Loading presentation...

Present Remotely

Send the link below via email or IM

Copy

Present to your audience

Start remote presentation

  • Invited audience members will follow you as you navigate and present
  • People invited to a presentation do not need a Prezi account
  • This link expires 10 minutes after you close the presentation
  • A maximum of 30 users can follow your presentation
  • Learn more about this feature in our knowledge base article

Do you really want to delete this prezi?

Neither you, nor the coeditors you shared it with will be able to recover it again.

DeleteCancel

Make your likes visible on Facebook?

Connect your Facebook account to Prezi and let your likes appear on your timeline.
You can change this under Settings & Account at any time.

No, thanks

Physiologic Responses to Stressors

NRS 232 - Pathophysiology I
by

Katrina Dielman

on 9 February 2016

Comments (0)

Please log in to add your comment.

Report abuse

Transcript of Physiologic Responses to Stressors

Physiologic Responses to Stressors
NRS 232 - Pathophysiology I
H-P-A Axis:
Hypothalamic Pituitary Adrenocortical Axis
The "Hallmark" of Acute & Chronic Stress
S-A-M System:
Sympathetic Adrenomedullary System
"Fight or Flight"
Pathophysiological Consequences
of
Untreated
or
Prolonged Stress
Coronary heart disease
Hypertension
Stroke
Dysrhythmias
Obesity
Tension headaches
Backache
Autoimmune disease
It All Starts with

Stress

External

or

Internal
Limbic System
Infection
Ulcers
Bowel problems
Urinary problems
Eczema
Acne
Diabetes
Menstrual cycle disorders
Fatigue
Depression
Insomnia
External

Stressors
Environment
Social
Accidents
Internal

Stressors
Physical illness
Psychological
Emotional
Copstead, L. & Banasik, J. (2013).
Pathophysiology
(5th ed.). St. Louis, MO: Elsevier.

Felver, L. (2013). Online Materials:
PROP- Pathophysiology online.
Retrieved from https://evolve.elsevier.com/

Giddens, J. (2013).
Concepts for nursing practice
(1st ed.). St. Louis, MO: Elsevier Mosby.
References
Norepinephrine
Target Tissues/Organs
S-A-M
System
H-P-A
Axis
RAS
Epinephrine > Norepinephrine
Cortisol + Aldosterone
"Threat Appraisal"
Perception and response depends upon developmental stage, previous experiences, concurrent stressors, resources, etc.
CRH
...and musculoskeletal response to stressors
Muscle Stretch Reflex
Afferent
- Stimulus from the periphery
(AKA the little rubber hammer hitting you right below your knee)
Somatosensory neurons carry stretching information from the
muscle spindle receptors
of the thigh muscle to the spinal cord or brain stem
Efferent
- Response to the periphery
(AKA your lower leg kicking out after being struck by the little rubber hammer)
Alpha motor neurons
are LMN that innervate skeletal muscle fibers and are stimulated to fire by stretching of the muscle spindle receptors
Gamma motor neurons
are LMN that innervate muscle spindles
Interestingly, the
limbic system
and the
reticular activating system

(RAS)
are thought to impact motor function.
The
RAS
can cause increased firing of the
gamma motor neurons
that innervate muscle spindles in response to stress, which may then be perceived as stress and continue a painful cycle.
The Stretch Reflex
Release of
CRH
Release of
ACTH
Cortisol

May synergize or antagonize the effects of catecholemines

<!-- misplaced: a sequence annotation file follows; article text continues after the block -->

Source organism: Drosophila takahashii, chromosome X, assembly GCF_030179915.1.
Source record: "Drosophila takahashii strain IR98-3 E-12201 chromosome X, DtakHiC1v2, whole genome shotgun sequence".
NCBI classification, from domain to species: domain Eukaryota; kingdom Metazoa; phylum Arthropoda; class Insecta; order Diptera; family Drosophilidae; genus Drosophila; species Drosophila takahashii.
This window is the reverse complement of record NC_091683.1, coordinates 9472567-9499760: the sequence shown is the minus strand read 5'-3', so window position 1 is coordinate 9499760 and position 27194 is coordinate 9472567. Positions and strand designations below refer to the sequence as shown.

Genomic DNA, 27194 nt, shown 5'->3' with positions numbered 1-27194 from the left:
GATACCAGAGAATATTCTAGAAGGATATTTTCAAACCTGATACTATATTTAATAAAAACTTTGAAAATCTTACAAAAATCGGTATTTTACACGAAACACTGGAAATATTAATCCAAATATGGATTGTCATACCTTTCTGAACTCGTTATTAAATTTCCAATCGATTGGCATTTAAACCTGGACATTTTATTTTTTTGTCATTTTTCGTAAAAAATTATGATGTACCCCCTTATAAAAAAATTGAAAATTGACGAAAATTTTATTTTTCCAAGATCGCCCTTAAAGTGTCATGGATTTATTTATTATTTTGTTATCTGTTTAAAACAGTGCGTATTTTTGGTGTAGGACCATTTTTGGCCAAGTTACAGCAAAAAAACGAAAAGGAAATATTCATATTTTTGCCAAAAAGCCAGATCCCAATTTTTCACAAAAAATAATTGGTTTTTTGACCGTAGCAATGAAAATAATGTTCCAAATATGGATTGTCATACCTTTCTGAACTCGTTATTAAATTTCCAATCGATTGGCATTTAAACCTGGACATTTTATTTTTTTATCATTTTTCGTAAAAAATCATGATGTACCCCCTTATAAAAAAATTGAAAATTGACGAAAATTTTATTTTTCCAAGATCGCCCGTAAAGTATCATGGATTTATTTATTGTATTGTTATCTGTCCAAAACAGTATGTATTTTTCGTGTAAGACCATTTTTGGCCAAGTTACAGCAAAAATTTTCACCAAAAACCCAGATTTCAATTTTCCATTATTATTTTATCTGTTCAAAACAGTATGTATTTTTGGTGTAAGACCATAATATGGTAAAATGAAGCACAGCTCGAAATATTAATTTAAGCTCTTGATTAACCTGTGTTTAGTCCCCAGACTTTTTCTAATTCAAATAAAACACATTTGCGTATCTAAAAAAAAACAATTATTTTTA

Antiinflammatory role
Aldosterone
Mediator of relationship between psychological stress & heart disease
Norepinephrine
Constricts blood vessels
Reduces GI motility
Dilates pupils
Inhibits insulin secretion
Epinephrine
Cardiac performance
Glycogenolysis
Bronchodilation
CRH
Aldosterone
ADH
Effects of Stress on Body Systems
Neuroendocrine Response
"Proprioception"
Consider this quotation from William Shakespeare (
Hamlet, Act II, scene ii
; bold added for emphasis):

HAMLET:
Denmark's a prison.
ROSENCRANTZ:
Then is the world one.
HAMLET:
A goodly one, in which there are many confines, wards, and dungeons, Denmark being one o' the worst.
ROSENCRANTZ:
We think not so, my lord.
HAMLET:
Why then, 'tis none to you,
for there is nothing either good or bad but thinking makes it so
. To me it is a prison."

Explain to a classmate how this quotation applies to physiological responses to stressors.
What part of the brain does the thinking that "makes it so"?

"When I had that MRI, those banging noises drove me crazy!" said
Mr. Scaredycat
. "It sounded like the machine was coming in to get me and tear me apart." "Oh," said the man sitting next to him in the waiting room, "I pretended I was listening to a Lou Harrison percussion piece. It helped take my mind off my back pain."
Why did these two men respond so differently to the same stimuli?
What are the physiological mechanisms that link our interpretation of environmental stimuli and our physiological responses to them?
Mr. Jack D. Neck
had a mild whiplash injury of his neck in an automobile accident several months ago. "My neck does not hurt at all anymore unless my boss goes on a rampage at work," he says to his nurse practitioner. "Then my muscles tighten up like they did after the accident, and boy, does that hurt!" You are following the nurse practitioner for the day. After Mr. Neck leaves, the nurse practitioner asks you to explain the physiology behind Mr. Neck's report.
Explain, using appropriate technical terms.
Mr. Tryinghard
has Type II diabetes that is managed with oral medications and diet. "I do not understand it," he says. "I have been very good with my diet and my pills, but ever since my wife died 2 months ago, my blood sugar has been out of control. I am having enough trouble trying to manage four kids, the house, and my job without having to worry about getting the complications of long-term high blood sugar too! I sure would like to know why my sugar is running so high."
Reply as if you are talking directly to him.
Use some physiology, in terms appropriate for a layperson, in your answer.
Full transcript